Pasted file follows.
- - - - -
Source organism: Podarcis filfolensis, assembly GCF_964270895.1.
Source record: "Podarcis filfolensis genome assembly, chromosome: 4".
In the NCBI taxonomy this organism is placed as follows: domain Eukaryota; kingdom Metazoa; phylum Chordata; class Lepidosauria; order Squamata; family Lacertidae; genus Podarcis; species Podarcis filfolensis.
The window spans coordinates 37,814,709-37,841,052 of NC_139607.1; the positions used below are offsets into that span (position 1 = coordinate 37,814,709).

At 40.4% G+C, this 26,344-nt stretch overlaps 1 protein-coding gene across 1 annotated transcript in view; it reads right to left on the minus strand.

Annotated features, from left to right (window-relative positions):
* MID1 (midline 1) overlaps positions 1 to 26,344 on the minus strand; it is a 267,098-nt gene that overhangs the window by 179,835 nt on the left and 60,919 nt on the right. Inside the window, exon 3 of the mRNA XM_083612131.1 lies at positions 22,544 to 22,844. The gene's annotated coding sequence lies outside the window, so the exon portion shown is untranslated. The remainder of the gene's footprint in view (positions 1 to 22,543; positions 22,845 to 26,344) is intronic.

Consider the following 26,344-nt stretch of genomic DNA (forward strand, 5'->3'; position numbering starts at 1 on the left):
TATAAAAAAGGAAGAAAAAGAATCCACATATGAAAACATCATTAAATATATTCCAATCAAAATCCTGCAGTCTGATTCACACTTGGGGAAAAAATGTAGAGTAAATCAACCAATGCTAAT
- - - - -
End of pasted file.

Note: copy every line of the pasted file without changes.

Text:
Source organism: Podarcis filfolensis, assembly GCF_964270895.1.
Source record: "Podarcis filfolensis genome assembly, chromosome: 4".
In the NCBI taxonomy this organism is placed as follows: domain Eukaryota; kingdom Metazoa; phylum Chordata; class Lepidosauria; order Squamata; family Lacertidae; genus Podarcis; species Podarcis filfolensis.
The window spans coordinates 37,814,709-37,841,052 of NC_139607.1; the positions used below are offsets into that span (position 1 = coordinate 37,814,709).

At 40.4% G+C, this 26,344-nt stretch overlaps 1 protein-coding gene across 1 annotated transcript in view; it reads right to left on the minus strand.

Annotated features, from left to right (window-relative positions):
* MID1 (midline 1) overlaps positions 1 to 26,344 on the minus strand; it is a 267,098-nt gene that overhangs the window by 179,835 nt on the left and 60,919 nt on the right. Inside the window, exon 3 of the mRNA XM_083612131.1 lies at positions 22,544 to 22,844. The gene's annotated coding sequence lies outside the window, so the exon portion shown is untranslated. The remainder of the gene's footprint in view (positions 1 to 22,543; positions 22,845 to 26,344) is intronic.

Consider the following 26,344-nt stretch of genomic DNA (forward strand, 5'->3'; position numbering starts at 1 on the left):
TATAAAAAAGGAAGAAAAAGAATCCACATATGAAAACATCATTAAATATATTCCAATCAAAATCCTGCAGTCTGATTCACACTTGGGGAAAAAATGTAGAGTAAATCAACCAATGCTAAT